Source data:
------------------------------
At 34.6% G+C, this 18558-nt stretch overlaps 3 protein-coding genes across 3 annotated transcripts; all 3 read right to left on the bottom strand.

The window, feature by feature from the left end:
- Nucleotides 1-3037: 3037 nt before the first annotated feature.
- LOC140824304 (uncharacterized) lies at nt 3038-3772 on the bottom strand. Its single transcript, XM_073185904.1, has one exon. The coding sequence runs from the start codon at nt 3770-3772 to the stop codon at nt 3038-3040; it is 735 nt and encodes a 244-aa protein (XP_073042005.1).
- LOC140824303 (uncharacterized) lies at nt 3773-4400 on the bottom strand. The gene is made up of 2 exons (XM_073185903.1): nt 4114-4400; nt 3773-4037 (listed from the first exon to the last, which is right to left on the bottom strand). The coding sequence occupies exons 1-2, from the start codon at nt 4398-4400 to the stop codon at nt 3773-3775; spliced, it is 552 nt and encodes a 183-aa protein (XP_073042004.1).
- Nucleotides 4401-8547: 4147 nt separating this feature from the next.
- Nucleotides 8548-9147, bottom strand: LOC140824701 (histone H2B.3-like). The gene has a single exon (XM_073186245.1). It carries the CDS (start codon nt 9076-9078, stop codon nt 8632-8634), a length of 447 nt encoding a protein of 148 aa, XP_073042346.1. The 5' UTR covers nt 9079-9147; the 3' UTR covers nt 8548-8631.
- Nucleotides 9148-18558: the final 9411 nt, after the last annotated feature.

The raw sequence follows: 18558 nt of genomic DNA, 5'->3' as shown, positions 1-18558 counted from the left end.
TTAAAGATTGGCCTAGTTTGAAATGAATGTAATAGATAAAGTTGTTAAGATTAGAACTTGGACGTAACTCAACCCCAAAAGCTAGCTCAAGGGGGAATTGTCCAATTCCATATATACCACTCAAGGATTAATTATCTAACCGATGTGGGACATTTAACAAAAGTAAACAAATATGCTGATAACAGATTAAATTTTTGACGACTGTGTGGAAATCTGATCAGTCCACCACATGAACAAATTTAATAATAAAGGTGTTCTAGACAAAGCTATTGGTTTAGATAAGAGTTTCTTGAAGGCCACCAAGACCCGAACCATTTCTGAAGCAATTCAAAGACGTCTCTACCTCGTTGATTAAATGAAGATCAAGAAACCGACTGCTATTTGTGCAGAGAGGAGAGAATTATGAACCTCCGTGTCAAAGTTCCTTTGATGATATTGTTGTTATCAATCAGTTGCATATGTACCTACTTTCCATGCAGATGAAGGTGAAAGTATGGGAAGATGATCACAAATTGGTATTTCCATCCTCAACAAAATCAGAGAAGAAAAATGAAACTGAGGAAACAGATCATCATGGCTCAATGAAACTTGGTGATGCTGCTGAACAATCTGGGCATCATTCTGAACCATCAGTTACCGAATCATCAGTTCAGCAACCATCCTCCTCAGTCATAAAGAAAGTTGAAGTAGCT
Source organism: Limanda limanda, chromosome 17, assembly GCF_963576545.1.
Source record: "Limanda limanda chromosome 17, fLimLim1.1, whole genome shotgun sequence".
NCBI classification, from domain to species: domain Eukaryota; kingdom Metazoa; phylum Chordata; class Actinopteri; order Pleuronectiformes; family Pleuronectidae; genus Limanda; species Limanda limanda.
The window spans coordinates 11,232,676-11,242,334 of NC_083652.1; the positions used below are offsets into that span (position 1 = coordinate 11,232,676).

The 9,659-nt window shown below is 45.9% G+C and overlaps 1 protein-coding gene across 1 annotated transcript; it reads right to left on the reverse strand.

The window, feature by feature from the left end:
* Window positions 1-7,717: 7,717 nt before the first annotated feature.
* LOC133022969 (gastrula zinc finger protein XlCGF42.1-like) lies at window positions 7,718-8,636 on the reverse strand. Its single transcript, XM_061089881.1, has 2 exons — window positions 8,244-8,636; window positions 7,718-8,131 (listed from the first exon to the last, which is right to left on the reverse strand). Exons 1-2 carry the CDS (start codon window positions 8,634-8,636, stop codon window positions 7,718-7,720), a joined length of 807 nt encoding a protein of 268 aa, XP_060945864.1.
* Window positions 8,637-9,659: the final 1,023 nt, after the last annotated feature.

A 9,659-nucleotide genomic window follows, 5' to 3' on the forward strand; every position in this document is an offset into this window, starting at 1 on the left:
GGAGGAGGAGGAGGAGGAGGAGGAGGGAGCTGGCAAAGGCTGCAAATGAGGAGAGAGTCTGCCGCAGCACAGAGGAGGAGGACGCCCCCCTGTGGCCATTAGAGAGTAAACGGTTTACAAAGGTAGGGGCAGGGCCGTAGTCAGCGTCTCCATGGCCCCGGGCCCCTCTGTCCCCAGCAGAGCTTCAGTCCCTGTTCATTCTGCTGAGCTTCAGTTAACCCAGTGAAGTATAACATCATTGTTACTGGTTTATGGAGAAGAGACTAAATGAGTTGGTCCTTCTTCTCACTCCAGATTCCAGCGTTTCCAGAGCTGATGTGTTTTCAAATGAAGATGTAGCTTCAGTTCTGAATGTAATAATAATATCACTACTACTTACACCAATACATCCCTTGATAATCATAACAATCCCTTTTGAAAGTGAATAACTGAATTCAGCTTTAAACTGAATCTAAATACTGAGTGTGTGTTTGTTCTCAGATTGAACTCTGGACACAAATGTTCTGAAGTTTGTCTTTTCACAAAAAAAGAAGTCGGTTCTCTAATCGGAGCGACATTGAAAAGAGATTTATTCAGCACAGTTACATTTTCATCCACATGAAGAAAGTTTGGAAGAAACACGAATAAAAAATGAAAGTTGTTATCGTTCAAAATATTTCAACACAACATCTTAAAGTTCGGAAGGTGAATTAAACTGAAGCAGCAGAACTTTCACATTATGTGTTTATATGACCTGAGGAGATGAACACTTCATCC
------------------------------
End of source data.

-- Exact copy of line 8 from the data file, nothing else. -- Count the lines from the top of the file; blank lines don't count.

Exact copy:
- Nucleotides 9148-18558: the final 9411 nt, after the last annotated feature.